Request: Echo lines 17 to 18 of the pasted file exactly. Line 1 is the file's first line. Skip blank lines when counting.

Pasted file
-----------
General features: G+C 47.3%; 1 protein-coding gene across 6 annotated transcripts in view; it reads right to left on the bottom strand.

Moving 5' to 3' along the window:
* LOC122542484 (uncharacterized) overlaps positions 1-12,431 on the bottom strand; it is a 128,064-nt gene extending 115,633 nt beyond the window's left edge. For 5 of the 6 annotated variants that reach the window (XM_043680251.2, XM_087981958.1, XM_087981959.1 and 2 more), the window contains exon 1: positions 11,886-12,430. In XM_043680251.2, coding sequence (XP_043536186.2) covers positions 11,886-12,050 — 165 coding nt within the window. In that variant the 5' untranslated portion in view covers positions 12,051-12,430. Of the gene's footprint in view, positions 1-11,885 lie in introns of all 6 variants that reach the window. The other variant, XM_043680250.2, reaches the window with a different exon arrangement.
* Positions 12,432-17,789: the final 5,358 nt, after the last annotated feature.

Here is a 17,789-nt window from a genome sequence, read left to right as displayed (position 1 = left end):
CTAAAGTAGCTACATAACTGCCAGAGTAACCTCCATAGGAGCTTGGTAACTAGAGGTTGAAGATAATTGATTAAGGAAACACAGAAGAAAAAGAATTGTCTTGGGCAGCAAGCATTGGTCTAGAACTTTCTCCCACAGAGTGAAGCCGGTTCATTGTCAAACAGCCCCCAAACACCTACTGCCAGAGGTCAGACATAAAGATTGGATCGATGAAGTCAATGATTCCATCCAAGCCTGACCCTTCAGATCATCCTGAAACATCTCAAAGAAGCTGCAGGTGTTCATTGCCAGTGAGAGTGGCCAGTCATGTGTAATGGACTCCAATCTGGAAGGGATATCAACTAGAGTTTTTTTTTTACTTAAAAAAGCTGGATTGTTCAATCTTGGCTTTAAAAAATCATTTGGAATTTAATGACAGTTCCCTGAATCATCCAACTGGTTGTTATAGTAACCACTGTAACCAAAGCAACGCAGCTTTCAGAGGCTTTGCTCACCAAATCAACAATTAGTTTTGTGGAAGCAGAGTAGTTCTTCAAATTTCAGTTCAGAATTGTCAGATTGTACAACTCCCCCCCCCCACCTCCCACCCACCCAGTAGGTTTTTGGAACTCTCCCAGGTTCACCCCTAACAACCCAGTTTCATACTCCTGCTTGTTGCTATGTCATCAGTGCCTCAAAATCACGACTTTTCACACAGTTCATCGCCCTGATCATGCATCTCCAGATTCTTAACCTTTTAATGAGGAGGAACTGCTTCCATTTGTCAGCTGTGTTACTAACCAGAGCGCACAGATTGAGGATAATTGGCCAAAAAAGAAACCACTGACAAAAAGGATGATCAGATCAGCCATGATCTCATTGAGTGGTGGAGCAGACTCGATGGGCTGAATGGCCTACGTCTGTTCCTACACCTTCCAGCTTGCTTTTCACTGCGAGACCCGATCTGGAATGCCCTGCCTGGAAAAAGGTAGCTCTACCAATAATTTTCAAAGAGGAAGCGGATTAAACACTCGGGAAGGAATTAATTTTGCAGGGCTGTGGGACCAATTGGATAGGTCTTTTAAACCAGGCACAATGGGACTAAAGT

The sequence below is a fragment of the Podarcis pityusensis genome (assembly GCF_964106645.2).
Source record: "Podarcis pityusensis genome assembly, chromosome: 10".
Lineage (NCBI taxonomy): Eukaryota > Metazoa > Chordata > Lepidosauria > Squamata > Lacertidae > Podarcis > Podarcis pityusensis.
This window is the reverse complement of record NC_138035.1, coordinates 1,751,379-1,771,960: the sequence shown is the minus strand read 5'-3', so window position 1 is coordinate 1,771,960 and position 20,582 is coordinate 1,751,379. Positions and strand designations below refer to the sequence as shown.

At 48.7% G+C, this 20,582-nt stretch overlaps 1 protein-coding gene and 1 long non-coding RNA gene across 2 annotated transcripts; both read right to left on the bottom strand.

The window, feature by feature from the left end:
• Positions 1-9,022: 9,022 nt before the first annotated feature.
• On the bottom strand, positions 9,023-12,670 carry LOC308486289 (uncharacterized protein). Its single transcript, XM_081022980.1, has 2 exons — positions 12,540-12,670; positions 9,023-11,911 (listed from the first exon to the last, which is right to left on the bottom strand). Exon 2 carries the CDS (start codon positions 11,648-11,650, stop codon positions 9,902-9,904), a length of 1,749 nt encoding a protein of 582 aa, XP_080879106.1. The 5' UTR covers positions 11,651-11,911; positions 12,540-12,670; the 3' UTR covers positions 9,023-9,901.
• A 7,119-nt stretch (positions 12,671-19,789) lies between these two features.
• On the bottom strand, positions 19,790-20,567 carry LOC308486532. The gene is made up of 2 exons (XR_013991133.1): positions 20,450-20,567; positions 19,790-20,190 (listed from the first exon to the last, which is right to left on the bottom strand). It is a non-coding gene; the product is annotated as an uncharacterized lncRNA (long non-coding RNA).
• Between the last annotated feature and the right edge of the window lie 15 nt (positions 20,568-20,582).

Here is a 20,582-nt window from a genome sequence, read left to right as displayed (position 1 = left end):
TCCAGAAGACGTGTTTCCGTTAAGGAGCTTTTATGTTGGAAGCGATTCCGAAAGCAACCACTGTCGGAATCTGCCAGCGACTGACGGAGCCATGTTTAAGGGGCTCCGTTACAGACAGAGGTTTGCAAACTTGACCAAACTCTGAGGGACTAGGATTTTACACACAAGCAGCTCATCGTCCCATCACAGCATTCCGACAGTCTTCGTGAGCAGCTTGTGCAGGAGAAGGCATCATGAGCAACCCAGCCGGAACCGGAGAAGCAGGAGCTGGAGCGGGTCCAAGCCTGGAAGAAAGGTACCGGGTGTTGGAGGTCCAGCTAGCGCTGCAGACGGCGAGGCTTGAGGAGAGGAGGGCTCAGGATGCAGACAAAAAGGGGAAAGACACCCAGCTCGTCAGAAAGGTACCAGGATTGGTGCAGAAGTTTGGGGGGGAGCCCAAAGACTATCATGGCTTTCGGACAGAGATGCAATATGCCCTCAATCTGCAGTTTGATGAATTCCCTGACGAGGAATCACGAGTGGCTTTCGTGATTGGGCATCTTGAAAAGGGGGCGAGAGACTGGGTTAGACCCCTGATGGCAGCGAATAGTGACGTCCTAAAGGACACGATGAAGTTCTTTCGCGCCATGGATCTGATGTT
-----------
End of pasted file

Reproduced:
• Between the last annotated feature and the right edge of the window lie 15 nt (positions 20,568-20,582).

Here is a 20,582-nt window from a genome sequence, read left to right as displayed (position 1 = left end):